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Bring the Noise: Eddie Vedder, Nov. 1, The Pearl

There are too many great moments to recount from the second night of Eddie Vedder’s two-date solo stand at The Pearl, which has our vote for best rock show of 2012 so far. These ones stick out in particular:

• An invigorating, full-throated and utterly charming opening set from The Swell Season’s Glen Hansard.

• Vedder walks onto The Pearl stage and, with his acoustic guitar, launches right into his band Pearl Jam’s 1993 hit, “Elderly Woman Behind the Counter in a Small Town.” From the very first verse, the sold-out crowd sings every word along with him.

• A light is shone in the crowd for Jason Baldwin, one of the West Memphis Three, who last year was released from an 18-year stay in jail after prosecutors took a second look at the evidence and reached an agreement for the trio’s much-clamored-for release. Baldwin grins from ear to ear and clutches his loved one. A genuinely touching moment.

• Vedder nails Cat Power’s heartbreaking “Good Woman” on the same stage where Cat Power also played the same song.

• Vedder ends a spectacularly epic and tangential rant by saying he would stick former FEMA director Michael Brown’s head in a bucket of dog shit and then apologize to the dog for defiling the beast’s “organic creation.”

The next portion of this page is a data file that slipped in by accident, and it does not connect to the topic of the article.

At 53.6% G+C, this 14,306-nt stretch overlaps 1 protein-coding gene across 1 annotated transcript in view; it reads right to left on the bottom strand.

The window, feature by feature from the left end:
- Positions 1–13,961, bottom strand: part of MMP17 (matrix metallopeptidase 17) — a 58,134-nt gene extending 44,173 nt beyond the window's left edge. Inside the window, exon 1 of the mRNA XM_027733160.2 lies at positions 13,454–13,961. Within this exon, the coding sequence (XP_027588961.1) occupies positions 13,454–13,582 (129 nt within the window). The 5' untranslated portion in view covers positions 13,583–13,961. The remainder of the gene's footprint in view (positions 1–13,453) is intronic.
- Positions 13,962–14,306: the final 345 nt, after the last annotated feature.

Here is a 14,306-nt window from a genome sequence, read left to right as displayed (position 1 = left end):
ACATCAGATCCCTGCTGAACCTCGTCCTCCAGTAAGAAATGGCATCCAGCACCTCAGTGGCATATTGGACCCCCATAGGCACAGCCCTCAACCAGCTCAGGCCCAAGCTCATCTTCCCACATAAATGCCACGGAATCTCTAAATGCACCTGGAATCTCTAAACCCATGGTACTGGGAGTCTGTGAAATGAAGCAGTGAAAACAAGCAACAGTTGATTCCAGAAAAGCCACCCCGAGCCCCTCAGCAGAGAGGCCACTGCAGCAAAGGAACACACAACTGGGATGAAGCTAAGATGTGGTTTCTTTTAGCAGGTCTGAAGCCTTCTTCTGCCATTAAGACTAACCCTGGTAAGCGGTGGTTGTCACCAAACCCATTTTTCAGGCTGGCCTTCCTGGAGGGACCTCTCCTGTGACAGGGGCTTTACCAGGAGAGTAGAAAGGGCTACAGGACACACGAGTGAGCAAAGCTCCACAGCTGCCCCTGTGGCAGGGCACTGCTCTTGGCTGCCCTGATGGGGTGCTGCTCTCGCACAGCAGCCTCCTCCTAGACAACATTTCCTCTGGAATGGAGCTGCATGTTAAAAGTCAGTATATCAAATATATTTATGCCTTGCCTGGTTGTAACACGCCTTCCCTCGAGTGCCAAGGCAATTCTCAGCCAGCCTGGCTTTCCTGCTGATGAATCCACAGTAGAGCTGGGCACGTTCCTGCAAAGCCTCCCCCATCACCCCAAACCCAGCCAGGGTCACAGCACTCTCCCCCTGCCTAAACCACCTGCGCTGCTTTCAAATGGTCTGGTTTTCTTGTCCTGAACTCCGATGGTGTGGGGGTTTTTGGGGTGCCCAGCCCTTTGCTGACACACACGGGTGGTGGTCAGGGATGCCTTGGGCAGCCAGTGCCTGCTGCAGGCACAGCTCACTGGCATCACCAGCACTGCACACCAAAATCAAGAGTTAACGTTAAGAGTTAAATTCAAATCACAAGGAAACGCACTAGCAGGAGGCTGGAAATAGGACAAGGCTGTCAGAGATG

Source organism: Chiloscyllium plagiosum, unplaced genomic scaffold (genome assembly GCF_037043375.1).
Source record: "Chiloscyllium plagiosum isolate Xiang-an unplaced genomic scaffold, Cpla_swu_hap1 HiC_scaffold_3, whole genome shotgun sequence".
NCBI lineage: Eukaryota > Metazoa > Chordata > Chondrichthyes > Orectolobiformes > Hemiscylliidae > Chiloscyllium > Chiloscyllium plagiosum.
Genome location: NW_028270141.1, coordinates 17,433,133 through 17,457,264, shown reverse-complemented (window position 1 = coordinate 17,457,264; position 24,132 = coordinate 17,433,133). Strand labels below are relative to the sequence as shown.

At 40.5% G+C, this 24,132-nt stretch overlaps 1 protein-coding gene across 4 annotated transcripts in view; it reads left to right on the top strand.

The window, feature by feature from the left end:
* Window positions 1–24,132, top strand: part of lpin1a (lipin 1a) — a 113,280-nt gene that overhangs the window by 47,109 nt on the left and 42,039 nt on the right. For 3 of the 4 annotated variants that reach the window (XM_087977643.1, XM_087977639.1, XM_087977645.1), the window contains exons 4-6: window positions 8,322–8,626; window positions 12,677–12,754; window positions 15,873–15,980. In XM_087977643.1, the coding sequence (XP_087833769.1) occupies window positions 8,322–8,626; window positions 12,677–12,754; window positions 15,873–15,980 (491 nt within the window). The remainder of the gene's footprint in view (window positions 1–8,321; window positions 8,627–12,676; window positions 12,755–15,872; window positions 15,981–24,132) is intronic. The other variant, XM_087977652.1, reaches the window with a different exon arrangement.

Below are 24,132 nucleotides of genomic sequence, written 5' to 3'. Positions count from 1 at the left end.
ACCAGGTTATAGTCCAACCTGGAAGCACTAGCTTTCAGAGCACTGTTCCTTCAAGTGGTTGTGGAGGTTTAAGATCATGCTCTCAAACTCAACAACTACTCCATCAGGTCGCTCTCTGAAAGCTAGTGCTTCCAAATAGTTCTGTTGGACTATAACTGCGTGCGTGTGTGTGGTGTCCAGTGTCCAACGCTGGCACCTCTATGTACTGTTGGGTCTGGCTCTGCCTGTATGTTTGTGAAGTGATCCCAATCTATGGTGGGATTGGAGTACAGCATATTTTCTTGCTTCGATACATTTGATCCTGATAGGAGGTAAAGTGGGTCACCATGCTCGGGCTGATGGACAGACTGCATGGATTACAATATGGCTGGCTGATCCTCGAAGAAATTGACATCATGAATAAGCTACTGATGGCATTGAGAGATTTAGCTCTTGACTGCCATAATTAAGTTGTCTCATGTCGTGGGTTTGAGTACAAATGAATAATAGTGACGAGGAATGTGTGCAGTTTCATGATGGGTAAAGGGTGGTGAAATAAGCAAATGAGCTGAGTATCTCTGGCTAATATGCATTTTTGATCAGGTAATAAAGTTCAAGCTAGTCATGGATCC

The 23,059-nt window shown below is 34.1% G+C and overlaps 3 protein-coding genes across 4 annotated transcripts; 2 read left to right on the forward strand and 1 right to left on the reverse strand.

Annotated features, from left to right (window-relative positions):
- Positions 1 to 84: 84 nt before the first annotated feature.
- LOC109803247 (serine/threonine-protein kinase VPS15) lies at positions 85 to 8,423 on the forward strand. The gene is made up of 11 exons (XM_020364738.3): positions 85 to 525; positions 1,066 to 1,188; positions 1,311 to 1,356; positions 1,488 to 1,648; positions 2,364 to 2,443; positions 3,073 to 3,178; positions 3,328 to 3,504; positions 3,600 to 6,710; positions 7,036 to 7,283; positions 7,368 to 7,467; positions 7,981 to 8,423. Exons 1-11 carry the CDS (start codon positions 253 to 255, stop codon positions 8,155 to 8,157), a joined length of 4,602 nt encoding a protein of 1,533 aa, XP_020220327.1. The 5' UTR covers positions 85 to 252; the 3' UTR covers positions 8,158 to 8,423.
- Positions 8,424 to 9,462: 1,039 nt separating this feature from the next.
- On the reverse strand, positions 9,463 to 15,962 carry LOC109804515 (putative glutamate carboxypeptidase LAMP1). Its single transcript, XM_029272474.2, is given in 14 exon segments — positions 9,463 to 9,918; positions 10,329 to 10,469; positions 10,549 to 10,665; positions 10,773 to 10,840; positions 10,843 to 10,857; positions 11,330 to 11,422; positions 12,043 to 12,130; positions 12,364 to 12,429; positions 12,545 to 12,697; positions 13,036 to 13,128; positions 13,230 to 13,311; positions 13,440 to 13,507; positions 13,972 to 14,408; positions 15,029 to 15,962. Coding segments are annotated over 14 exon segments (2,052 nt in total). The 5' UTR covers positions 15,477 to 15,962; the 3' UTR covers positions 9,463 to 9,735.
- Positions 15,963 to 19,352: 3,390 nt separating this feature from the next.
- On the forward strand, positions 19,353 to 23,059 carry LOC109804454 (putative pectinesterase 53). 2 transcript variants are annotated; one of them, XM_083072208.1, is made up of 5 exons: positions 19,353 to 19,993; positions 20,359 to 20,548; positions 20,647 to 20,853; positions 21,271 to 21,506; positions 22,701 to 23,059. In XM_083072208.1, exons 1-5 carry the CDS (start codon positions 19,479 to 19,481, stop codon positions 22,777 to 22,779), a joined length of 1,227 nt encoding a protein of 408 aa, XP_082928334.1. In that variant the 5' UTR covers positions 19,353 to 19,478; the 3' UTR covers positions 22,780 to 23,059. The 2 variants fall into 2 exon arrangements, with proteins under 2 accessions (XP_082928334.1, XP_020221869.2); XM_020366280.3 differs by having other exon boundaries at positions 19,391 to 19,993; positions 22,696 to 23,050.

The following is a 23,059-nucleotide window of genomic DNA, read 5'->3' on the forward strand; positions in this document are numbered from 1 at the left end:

• He delivers a blistering version of PJ’s “Porch” that earns him a sustained standing ovation.

• On one of many duets that night, Vedder and Hansard have a gorgeous go at The Swell Season’s Oscar-winning “Falling Slowly” (with Vedder filling in for Marketa Irglova).

• Vedder encourages the big rollers in the crowd to make a donation to a new cause he’s endorsing. One man walks right up to the stage and delivers a hundred-dollar bill. Then a woman in the front announces that she’ll donate $5,000 if Vedder will play Pearl Jam’s monster hit “Black.” After admitting he doesn’t know how to play it, and a handful of songs later, he and his keyboardist Boom Gaspar manage to play the PJ hit and inspire the loudest singalong of the night. He’ll never forget this night, Vedder says later. Neither will we.

The original version of this review can be found here.